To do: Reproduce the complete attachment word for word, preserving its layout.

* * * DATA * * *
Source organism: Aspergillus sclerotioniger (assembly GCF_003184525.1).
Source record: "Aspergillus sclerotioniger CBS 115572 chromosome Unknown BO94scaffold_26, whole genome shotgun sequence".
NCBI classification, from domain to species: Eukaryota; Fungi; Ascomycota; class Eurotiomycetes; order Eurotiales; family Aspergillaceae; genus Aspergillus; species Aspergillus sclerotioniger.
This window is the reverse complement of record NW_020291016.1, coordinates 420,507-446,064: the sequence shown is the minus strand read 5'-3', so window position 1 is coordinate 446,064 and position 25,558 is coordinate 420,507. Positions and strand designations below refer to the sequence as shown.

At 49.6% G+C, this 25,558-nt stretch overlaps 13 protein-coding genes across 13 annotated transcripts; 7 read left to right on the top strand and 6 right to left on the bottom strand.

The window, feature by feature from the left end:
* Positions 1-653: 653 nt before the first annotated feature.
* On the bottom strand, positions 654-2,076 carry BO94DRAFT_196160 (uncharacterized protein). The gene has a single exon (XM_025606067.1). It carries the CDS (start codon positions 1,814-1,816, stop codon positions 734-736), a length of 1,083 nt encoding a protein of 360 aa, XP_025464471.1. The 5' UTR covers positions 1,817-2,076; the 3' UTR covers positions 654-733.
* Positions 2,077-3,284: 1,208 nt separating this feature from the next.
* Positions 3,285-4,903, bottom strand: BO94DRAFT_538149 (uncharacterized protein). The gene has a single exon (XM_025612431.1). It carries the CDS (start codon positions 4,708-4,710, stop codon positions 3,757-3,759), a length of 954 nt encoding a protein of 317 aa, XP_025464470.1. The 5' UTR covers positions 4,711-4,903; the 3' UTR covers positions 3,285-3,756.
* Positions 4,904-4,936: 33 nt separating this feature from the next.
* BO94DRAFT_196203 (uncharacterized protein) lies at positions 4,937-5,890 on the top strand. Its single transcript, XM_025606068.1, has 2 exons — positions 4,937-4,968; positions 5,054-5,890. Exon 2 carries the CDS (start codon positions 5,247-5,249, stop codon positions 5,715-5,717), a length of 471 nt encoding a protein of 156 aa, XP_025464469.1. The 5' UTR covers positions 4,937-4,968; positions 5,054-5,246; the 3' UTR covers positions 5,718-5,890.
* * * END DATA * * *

Source organism: Aspergillus sclerotioniger (assembly GCF_003184525.1).
Source record: "Aspergillus sclerotioniger CBS 115572 chromosome Unknown BO94scaffold_26, whole genome shotgun sequence".
NCBI classification, from domain to species: Eukaryota; Fungi; Ascomycota; class Eurotiomycetes; order Eurotiales; family Aspergillaceae; genus Aspergillus; species Aspergillus sclerotioniger.
This window is the reverse complement of record NW_020291016.1, coordinates 420,507-446,064: the sequence shown is the minus strand read 5'-3', so window position 1 is coordinate 446,064 and position 25,558 is coordinate 420,507. Positions and strand designations below refer to the sequence as shown.

At 49.6% G+C, this 25,558-nt stretch overlaps 13 protein-coding genes across 13 annotated transcripts; 7 read left to right on the top strand and 6 right to left on the bottom strand.

The window, feature by feature from the left end:
* Positions 1-653: 653 nt before the first annotated feature.
* On the bottom strand, positions 654-2,076 carry BO94DRAFT_196160 (uncharacterized protein). The gene has a single exon (XM_025606067.1). It carries the CDS (start codon positions 1,814-1,816, stop codon positions 734-736), a length of 1,083 nt encoding a protein of 360 aa, XP_025464471.1. The 5' UTR covers positions 1,817-2,076; the 3' UTR covers positions 654-733.
* Positions 2,077-3,284: 1,208 nt separating this feature from the next.
* Positions 3,285-4,903, bottom strand: BO94DRAFT_538149 (uncharacterized protein). The gene has a single exon (XM_025612431.1). It carries the CDS (start codon positions 4,708-4,710, stop codon positions 3,757-3,759), a length of 954 nt encoding a protein of 317 aa, XP_025464470.1. The 5' UTR covers positions 4,711-4,903; the 3' UTR covers positions 3,285-3,756.
* Positions 4,904-4,936: 33 nt separating this feature from the next.
* BO94DRAFT_196203 (uncharacterized protein) lies at positions 4,937-5,890 on the top strand. Its single transcript, XM_025606068.1, has 2 exons — positions 4,937-4,968; positions 5,054-5,890. Exon 2 carries the CDS (start codon positions 5,247-5,249, stop codon positions 5,715-5,717), a length of 471 nt encoding a protein of 156 aa, XP_025464469.1. The 5' UTR covers positions 4,937-4,968; positions 5,054-5,246; the 3' UTR covers positions 5,718-5,890.